Review: The Panchatheertha Part I

Author: Rajiv Mittal.
Genre: General Fiction, Folklore.
Rating: 🍫🍫🍫


The Panchatheertha (five pilgrimages) Part 1 is a facetious, satirical revision of sections 1 & 2 of The Panchatantra, the masterpiece Vishnu Sharma wrote between 1200 BCE to 300 CE. The stories are primarily about statecraft and full of wisdom and morals. Despite that, youngsters found them very entertaining. In the tales, animals act and speak on behalf of human beings. The series begins with a parent story that unfolds story after story; each strung to the other by a narrator.

Vishnu Sharma’s reincarnation Shiva Varma has, in this redraft, revived the ancient Indian tradition of parampara (continuation of knowledge from one guru to the next). In his excitement, he forgot the younger age group of his shishyas (students). His characters now try to explain the motives for their actions, also express their feelings; something The Panchatantra had cleverly avoided doing. Within its pages, animals are still made to think and behave like human beings but have not otherwise been harmed in any way.

The Panchatheertha was considered lost but the discovery of two altered strategies ‘The Loss of Friends’ and ‘Gaining Friends’ should create hope within the large and growing community that has had considerable success with the first and complete failure with the second. Those wanting to meet Shiva Varma are hereby informed he dislikes economists, preferring astrology. He is in samadhi, (seclusion / deep meditation) and not in hiding.

There are many intriguing characters not known to Vishnu Sharma in this adaptation; from a sex consultant plying his trade in the locality Ajilundpenodhoka in district Makasam… to a devadasi (courtesan) wanting to conduct the temple prayers because she is bored… to Sage Narada Muni!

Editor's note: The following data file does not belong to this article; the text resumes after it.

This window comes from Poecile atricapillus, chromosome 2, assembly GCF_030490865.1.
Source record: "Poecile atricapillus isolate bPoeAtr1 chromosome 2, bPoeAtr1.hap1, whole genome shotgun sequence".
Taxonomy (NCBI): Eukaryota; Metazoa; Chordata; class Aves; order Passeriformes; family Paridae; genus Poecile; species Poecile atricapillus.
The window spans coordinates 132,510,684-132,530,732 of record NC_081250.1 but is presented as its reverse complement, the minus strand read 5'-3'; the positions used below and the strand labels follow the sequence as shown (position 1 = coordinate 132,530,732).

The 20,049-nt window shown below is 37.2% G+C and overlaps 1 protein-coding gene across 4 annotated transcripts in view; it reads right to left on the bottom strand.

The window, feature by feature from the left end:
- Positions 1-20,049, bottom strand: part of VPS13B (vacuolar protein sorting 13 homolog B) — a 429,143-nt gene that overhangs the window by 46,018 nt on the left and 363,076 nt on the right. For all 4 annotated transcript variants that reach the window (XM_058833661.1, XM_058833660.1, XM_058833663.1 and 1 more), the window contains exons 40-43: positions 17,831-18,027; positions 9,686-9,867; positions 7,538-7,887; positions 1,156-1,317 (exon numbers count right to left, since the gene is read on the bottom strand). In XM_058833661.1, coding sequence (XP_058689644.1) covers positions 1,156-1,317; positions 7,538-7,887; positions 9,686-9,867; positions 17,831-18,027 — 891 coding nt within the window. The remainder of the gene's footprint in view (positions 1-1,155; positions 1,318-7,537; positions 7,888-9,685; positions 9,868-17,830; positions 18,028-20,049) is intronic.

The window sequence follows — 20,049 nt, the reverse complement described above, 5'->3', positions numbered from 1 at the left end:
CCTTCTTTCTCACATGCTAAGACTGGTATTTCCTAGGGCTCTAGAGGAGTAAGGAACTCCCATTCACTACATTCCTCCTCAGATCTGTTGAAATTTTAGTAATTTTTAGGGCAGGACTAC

Bibliophiles are urged to read the original Panchatantra (which Shiva Varma did consider including as an appendix), to truly appreciate the extent to which history gets distorted when it is made to explain itself. Historically, the appendix has been viewed as a vestigial organ with no real function. This is why Shiva Varma chose not to include it… or so he claims.

Cover Review

I DO NOT like the cover. I mean, there's nothing to the cover except some badly edited images. 

Book Review:

Panchatheertha has been loosely inspired from the classic panchatantra stories we used to read as kids, though this collection has a much more developed, modern form of those stories.

Though the narration reminded me of lores and classic writing style, the dialogues sometime reflected a modern time. Also, the mention of modern gadgets with kings and queens kinda confused me. The timeline of the stories was never clear. 

I liked the stories, but it wasn't something I enjoyed thoroughly. The stories were intriguing enough, but I guess they just weren't for me. 

Even so, it was a good enough read to make me want to finish it. If you enjoy folk/classic takes like the Panchatantra, you might enjoy this book!

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